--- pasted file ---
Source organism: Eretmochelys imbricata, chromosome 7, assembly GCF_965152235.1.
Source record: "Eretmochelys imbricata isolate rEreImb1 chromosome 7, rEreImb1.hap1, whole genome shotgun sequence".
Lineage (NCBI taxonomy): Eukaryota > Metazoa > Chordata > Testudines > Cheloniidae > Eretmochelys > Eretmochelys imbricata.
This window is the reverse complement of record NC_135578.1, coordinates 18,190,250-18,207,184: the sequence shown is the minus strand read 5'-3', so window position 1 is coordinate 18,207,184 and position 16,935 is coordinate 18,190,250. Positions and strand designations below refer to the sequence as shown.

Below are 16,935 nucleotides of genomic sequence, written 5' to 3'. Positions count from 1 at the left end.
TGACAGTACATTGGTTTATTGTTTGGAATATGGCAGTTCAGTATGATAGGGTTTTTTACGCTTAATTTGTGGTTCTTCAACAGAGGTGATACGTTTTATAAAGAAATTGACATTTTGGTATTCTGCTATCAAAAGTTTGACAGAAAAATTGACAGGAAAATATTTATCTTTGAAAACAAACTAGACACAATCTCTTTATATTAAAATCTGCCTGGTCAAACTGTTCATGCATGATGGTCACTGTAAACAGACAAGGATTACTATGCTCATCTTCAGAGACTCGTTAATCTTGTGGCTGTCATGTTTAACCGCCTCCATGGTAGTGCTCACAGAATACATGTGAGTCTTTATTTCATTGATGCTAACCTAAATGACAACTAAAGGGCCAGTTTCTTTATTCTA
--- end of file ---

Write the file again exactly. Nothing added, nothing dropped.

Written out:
Source organism: Eretmochelys imbricata, chromosome 7, assembly GCF_965152235.1.
Source record: "Eretmochelys imbricata isolate rEreImb1 chromosome 7, rEreImb1.hap1, whole genome shotgun sequence".
Lineage (NCBI taxonomy): Eukaryota > Metazoa > Chordata > Testudines > Cheloniidae > Eretmochelys > Eretmochelys imbricata.
This window is the reverse complement of record NC_135578.1, coordinates 18,190,250-18,207,184: the sequence shown is the minus strand read 5'-3', so window position 1 is coordinate 18,207,184 and position 16,935 is coordinate 18,190,250. Positions and strand designations below refer to the sequence as shown.

Below are 16,935 nucleotides of genomic sequence, written 5' to 3'. Positions count from 1 at the left end.
TGACAGTACATTGGTTTATTGTTTGGAATATGGCAGTTCAGTATGATAGGGTTTTTTACGCTTAATTTGTGGTTCTTCAACAGAGGTGATACGTTTTATAAAGAAATTGACATTTTGGTATTCTGCTATCAAAAGTTTGACAGAAAAATTGACAGGAAAATATTTATCTTTGAAAACAAACTAGACACAATCTCTTTATATTAAAATCTGCCTGGTCAAACTGTTCATGCATGATGGTCACTGTAAACAGACAAGGATTACTATGCTCATCTTCAGAGACTCGTTAATCTTGTGGCTGTCATGTTTAACCGCCTCCATGGTAGTGCTCACAGAATACATGTGAGTCTTTATTTCATTGATGCTAACCTAAATGACAACTAAAGGGCCAGTTTCTTTATTCTA